The last night in Sre Ambel was very heartbreaking, but the goodbye dinner was really cute. Everyone came and brought delicious food, so we danced and ate and drank all night. Everyone said a little goodbye to me and then they all gave me some going away presents. In exchange for the presents though I had to promise to come back, which is fine by me. That day I taught them the difference between the simple future tense and the phrase 'going to,' so they made me say, "I am going to come back" and not "I will come back." It was really sweet and made me proud of my students. As I've probably mentioned, I love it hear and cannot wait to return.
Currently I am in Siem Riep and am going to see the temples tomorrow. The bus right was fine enough and now very interesting, except that every house had these giant hay piles (10+ feet tall) that looked like mushrooms. It was really stange. I am ridiculously excited to see Angkor Wat though and I am sure there will be about 2 million photos to sift through. Siem Riep itself is nothing like how I expected. I had been told that is was an annoying, touristy city filled with beggars. For this reason I purposefully picked a guesthouse far from the downtown. When I got off the bus however my tuktuk driver convinced me/decided for me that I should stay downtown. I am very glad he did. My guest house is amazing, with delicious food, free Internet, a cute garden, a pool table, and a short walk to any other restaurant or shop I could want. The downtown is not at all loud or obnoxious and the city itself is pretty small. Maybe the temple area will be really touristy, but so far I have found Siem Riep to be pretty simple and basic.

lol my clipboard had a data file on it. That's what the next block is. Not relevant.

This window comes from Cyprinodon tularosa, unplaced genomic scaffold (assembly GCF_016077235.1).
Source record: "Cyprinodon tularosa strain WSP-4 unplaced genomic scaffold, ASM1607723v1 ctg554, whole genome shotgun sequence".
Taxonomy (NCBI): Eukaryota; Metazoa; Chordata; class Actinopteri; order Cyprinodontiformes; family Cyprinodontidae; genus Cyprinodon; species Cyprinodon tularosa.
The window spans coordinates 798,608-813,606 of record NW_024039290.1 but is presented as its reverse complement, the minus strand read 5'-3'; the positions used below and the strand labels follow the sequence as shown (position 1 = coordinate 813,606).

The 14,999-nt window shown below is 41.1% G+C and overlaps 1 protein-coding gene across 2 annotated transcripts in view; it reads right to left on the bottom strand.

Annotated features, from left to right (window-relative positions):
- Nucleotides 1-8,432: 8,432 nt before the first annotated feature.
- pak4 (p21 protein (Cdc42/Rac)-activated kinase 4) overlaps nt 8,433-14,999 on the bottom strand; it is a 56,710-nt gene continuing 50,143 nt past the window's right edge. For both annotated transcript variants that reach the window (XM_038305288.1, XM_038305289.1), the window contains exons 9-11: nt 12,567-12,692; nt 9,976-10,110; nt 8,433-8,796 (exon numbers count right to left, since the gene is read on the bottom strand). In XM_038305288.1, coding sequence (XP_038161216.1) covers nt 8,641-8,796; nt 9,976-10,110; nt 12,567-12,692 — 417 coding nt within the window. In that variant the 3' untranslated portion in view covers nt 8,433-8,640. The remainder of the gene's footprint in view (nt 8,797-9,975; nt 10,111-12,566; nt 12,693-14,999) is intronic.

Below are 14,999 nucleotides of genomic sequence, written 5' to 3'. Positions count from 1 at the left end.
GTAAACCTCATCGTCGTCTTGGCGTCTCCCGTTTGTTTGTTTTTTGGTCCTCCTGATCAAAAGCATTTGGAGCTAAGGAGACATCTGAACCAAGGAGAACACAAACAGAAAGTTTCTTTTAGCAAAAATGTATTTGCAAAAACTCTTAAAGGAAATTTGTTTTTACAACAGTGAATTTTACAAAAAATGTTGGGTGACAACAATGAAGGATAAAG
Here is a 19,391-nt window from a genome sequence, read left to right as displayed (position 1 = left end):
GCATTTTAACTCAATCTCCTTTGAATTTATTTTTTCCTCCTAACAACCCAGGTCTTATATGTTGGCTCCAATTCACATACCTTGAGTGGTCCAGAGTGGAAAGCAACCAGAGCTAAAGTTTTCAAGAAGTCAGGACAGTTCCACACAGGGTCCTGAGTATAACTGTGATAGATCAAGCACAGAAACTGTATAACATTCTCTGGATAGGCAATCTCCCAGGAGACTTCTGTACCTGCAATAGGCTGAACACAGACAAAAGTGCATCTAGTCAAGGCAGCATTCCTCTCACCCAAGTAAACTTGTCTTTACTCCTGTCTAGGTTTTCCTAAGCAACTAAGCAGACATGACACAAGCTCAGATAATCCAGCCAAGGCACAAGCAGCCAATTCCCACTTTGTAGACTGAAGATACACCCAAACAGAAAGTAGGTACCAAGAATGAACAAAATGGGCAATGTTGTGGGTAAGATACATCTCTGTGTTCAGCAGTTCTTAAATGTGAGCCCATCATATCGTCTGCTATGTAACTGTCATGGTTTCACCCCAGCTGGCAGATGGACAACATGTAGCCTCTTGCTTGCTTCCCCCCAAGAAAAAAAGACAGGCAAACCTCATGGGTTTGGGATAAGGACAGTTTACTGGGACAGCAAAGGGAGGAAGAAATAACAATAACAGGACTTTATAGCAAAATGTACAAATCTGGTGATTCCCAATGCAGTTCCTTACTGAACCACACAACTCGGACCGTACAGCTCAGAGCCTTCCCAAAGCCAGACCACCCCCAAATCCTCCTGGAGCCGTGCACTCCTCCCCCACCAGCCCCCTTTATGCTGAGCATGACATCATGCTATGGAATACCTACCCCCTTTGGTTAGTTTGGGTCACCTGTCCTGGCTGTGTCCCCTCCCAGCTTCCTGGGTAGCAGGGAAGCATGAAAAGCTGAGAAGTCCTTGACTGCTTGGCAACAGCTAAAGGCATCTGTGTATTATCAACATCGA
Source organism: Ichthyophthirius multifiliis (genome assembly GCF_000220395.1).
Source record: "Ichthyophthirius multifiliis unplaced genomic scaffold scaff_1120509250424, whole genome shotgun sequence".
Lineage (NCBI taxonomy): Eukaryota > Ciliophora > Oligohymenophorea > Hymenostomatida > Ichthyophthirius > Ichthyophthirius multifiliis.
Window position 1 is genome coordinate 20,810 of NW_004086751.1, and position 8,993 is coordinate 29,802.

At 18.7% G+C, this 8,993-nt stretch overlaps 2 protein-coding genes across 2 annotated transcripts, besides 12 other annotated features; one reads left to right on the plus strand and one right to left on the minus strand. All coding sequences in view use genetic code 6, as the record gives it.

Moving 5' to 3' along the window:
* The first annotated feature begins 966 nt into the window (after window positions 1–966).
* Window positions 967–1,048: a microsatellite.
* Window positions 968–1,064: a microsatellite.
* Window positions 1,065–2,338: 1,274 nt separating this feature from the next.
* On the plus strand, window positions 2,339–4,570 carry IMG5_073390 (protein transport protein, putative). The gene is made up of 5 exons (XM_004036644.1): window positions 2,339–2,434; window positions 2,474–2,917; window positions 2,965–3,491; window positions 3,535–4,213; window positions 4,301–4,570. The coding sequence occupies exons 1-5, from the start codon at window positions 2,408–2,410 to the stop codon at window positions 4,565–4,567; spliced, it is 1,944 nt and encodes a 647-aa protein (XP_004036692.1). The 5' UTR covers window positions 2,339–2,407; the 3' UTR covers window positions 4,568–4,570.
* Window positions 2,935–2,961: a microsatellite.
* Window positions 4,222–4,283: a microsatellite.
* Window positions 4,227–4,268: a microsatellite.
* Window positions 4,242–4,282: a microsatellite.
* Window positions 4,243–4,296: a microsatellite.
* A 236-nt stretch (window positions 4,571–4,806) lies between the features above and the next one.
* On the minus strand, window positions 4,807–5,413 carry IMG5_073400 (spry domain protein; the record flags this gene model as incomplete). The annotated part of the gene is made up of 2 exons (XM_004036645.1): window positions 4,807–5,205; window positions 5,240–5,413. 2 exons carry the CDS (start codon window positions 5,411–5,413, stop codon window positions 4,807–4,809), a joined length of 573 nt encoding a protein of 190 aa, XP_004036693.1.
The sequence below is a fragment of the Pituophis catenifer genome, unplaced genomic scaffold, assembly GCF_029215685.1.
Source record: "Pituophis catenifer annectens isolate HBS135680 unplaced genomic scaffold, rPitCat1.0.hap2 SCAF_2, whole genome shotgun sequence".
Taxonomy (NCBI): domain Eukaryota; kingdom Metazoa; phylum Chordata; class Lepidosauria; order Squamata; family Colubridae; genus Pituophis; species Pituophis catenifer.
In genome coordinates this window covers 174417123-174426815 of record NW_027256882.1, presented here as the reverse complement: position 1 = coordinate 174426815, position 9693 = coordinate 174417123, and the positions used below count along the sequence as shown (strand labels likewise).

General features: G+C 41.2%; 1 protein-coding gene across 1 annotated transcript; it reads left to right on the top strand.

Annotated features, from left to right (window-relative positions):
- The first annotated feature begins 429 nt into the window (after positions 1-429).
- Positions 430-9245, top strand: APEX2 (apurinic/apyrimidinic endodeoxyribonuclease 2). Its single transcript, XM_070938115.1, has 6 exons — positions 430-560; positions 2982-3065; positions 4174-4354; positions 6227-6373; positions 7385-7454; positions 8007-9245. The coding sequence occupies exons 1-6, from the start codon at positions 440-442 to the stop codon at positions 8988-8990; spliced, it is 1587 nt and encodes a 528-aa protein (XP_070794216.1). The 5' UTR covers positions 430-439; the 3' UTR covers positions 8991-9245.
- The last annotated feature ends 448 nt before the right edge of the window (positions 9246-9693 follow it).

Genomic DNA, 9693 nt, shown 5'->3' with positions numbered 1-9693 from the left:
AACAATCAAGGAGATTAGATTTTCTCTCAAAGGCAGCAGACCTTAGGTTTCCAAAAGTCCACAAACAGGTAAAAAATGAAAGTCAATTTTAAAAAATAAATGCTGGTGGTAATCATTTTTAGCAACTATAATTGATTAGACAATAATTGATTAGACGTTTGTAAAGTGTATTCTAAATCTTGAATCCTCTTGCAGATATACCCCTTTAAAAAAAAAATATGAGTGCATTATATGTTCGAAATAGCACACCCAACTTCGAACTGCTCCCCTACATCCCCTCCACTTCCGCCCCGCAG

As far as my usual entries go, I guess this one is pretty short. Sorry, but I really can't bare to write about leaving everyone. I will try to write about the temples a bit tomorrow, or perhaps upload photos from the last few weeks. Well I hope all is well!

2 comments:

momma said...

i can't wait to hear about angkor watt!!! while you are sad to leave everyone in cambodia, your family misses you and can't wait to see you - even if it is only for a brief time before "adventures II: brazil."

gm said...

It sounds like you have a second home in Cambodia. Your friends want you to come back because they know how very special you are, just as everyone here does. We all are very excited to have you back with us for the interim period as you mom describes... before "adventure II: brazil."
I look forward to hearing about Angkor Wat, seeing your photos and most of all, seeing you.